The Korean War and the Korean Air Force

Check out the stories of the Korean Air Force during the Korean War through the records and archives

The Air Force fighters used during the Korean War are prized collections of the War Memorial. You can see various types of fighters in different areas of the exhibition. 

But did you know that before the Korean War, Korea did not have a single fighter jet?

Combat pilot welcome ceremon (1953)War Memorial of Korea

The secret behind the Korean Air Force developing so greatly since the outbreak of the Korean War was the hard work of air force servicemen who risked their lives. 

L-4 maintenance at Jeju air baseWar Memorial of Korea

Korean Air Force in the early stage of the Korean War

When the Korean War broke out, the Korean Air Force, which was established less than one year before, did not have a single fighter plane.

T-6 maintenance at Jeju air baseWar Memorial of Korea

A few liaison aircraft provided by the USA and 10 trainer planes (T-6 trainer known as Geongukgi) purchased through national fund-raising made up the entire Air Force.

10 pilots and flight instructor(Lt Col Edward A. Crum) at Itazuke air base, Japan (1950-06-26)War Memorial of Korea

Ten Air Force pilots selected to receive fighters from the US Air Force stationed in Japan had to pilot their planes without receiving proper training and risking their lives to come back to their homeland.

Documentary art of an air force pilot dropping a bomb by hand in L-4 liaison planeWar Memorial of Korea

But the situation on the battlefield was tough. To stop the enemy from charging at high speeds, a pilot in the rear seat of the plane had to drop bombs manually.

Early in the Korean War, Korean pilots and Major Dean Hess(US Air Force) at Yeouido air baseWar Memorial of Korea

Despite the shortage of pilots and fighters, the Korean Air Force did not give up and went to different air bases and continuously engaged in battle. 

Mechanics repairing machine guns at Yeouido air baseWar Memorial of Korea

Korean Air Force begins solo missions

Early on in the war, unlike the massive UN Air Force, mainly composed of the US Air Force, the Korean Air Force was in shambles and did its part as a member of the UN Air Force, but it could not still plan and carry out aerial operations on its own.

Commemorative photo of General Jang Deok-chang and Korean pilots participating in the ORI inspection (1951-08)War Memorial of Korea

In September of 1950, thanks to the efforts of the Air Force pilots and servicemen, it completed the operational readiness inspection (ORI) overseen by the US Air Force, finally being recognized for its ability to carry out solo operations.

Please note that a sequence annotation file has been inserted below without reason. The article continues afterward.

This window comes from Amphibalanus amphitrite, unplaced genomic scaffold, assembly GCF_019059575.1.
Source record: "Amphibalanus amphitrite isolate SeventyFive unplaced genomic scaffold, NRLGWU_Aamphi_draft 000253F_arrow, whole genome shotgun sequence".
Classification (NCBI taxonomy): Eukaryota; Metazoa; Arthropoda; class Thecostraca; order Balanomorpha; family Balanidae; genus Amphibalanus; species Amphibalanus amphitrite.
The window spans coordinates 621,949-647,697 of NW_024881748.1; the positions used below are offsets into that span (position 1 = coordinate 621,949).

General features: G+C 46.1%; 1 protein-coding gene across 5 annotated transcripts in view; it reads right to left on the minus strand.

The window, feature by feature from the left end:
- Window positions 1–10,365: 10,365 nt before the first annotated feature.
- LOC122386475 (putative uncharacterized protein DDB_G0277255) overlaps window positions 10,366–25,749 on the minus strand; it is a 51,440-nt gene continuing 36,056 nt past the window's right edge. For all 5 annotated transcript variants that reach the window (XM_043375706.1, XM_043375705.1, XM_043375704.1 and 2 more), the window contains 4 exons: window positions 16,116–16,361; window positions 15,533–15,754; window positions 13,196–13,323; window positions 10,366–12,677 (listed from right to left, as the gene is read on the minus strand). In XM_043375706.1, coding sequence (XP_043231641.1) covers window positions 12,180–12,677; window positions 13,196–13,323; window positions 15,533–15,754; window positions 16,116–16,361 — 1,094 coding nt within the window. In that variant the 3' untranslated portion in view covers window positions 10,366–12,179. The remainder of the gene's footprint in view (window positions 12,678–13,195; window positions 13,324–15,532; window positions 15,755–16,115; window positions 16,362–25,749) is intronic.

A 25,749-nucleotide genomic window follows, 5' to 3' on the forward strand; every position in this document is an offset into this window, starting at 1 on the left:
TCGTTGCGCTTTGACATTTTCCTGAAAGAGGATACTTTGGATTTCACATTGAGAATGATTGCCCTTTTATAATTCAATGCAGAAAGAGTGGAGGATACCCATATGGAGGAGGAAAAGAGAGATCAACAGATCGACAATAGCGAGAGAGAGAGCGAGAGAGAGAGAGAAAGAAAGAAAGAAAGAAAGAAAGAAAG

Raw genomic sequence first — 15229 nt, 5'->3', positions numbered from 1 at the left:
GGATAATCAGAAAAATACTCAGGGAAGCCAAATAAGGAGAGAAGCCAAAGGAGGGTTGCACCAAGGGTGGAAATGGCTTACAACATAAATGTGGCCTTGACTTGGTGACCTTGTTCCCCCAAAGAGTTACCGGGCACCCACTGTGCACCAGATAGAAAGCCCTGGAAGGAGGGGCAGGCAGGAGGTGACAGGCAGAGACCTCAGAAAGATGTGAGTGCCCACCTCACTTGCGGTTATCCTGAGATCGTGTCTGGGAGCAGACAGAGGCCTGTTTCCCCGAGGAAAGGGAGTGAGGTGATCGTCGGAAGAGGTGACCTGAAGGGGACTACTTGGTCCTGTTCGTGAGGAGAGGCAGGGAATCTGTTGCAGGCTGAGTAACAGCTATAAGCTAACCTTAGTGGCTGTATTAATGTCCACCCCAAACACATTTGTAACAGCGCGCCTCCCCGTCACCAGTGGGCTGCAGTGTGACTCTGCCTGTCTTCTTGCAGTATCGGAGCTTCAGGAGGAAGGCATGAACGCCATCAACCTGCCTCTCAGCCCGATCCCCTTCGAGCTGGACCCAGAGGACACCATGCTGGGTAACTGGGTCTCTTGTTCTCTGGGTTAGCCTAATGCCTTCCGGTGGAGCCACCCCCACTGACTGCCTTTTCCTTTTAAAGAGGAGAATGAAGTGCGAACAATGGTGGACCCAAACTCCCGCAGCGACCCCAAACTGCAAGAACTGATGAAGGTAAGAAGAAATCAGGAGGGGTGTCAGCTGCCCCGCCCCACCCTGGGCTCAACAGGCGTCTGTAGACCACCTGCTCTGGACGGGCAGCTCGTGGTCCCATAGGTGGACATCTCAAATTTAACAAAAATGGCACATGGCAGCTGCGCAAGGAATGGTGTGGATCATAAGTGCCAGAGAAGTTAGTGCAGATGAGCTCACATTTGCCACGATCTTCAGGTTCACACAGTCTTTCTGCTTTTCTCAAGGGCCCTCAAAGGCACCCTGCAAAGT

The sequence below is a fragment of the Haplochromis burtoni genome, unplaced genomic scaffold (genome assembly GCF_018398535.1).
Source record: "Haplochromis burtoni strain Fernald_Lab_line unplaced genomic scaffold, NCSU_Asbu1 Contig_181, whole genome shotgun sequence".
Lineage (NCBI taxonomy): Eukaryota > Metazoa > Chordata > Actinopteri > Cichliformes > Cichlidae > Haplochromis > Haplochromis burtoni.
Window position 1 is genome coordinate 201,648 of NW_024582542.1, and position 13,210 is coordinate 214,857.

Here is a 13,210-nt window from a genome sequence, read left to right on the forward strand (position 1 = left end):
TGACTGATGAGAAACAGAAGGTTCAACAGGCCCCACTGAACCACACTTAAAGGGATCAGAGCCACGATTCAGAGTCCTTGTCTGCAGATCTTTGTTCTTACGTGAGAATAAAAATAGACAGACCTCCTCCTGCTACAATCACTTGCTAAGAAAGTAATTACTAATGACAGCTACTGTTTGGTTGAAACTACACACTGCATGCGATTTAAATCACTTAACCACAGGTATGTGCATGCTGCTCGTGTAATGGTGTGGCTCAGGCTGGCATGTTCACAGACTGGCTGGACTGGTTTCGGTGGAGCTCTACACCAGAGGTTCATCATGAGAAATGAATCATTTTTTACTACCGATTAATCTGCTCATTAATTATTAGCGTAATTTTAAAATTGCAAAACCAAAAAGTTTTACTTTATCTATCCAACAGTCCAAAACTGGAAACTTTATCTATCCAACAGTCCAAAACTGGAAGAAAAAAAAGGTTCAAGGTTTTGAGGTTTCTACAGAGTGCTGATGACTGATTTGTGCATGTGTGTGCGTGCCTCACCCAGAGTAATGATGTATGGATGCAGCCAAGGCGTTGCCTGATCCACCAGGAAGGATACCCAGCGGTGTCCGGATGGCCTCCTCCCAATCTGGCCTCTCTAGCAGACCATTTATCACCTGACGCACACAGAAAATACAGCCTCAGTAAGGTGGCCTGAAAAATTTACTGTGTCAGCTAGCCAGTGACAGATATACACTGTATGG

Documentary art of the bombing campaign on the supply depot at Changdori (1951-10-11)War Memorial of Korea

Afterward, the Korean Air Force planned out multiple solo operations and began to successfully carry out attack missions in enemy territories.

The Korean Air Force Bombards the Rail Bridge at Seungho-ri During the Korean WarWar Memorial of Korea

Efforts of the Air Force to receive more support

The Korean Air Force had to prove its abilities to receive more support from the UN and the US. 

Ultimately, the Korean Air Force succeeded in destroying North Korea's iron bridge in Seungho-ri, which the UN Air Force failed to do even after several attacks.

Documentary art of the bombing campaign on Pyongyang (1952-08-29)War Memorial of Korea

As the war progressed, the Korean Air Force began to participate in important missions as part of the UN Air Force and made great achievements...

Air Support Over Hill 351 During the Korean WarWar Memorial of Korea 1953, while ceasefire negotiations were underway, the Korean Air Force significantly increased support for ground troops on the frontlines fighting for the hills. 

F-51D Mustang fighters(Combat pilot welcome ceremony) (1953)War Memorial of Korea

The F-51D Mustang fighter, which Korea did not have at the onset of the war, became the main fighter of the Air Force that protected the skies of the Republic of Korea. 

F-51D Mustang fighters rallied at Sacheon air baseWar Memorial of Korea

By the end of the war, the Korean Air Force became a large fleet thanks to the support of the UN Forces.

Credits: Story

* Rights to all data used in this story are reserved by the War Memorial of Korea.

Planning/Editing: Shin Yoo-jin
Host: Jang Seo-hee

The War Memorial of Korea is a comprehensive museum on war and military history that collects, preserves, manages, and services various materials related to the history of the war in the Korean Peninsula. The War Memorial of Korea's Open Archive is offered to share historical resources with citizens. Check out more archive materials of the War Memorial at the Open Archive.

Credits: All media
The story featured may in some cases have been created by an independent third party and may not always represent the views of the institutions, listed below, who have supplied the content.
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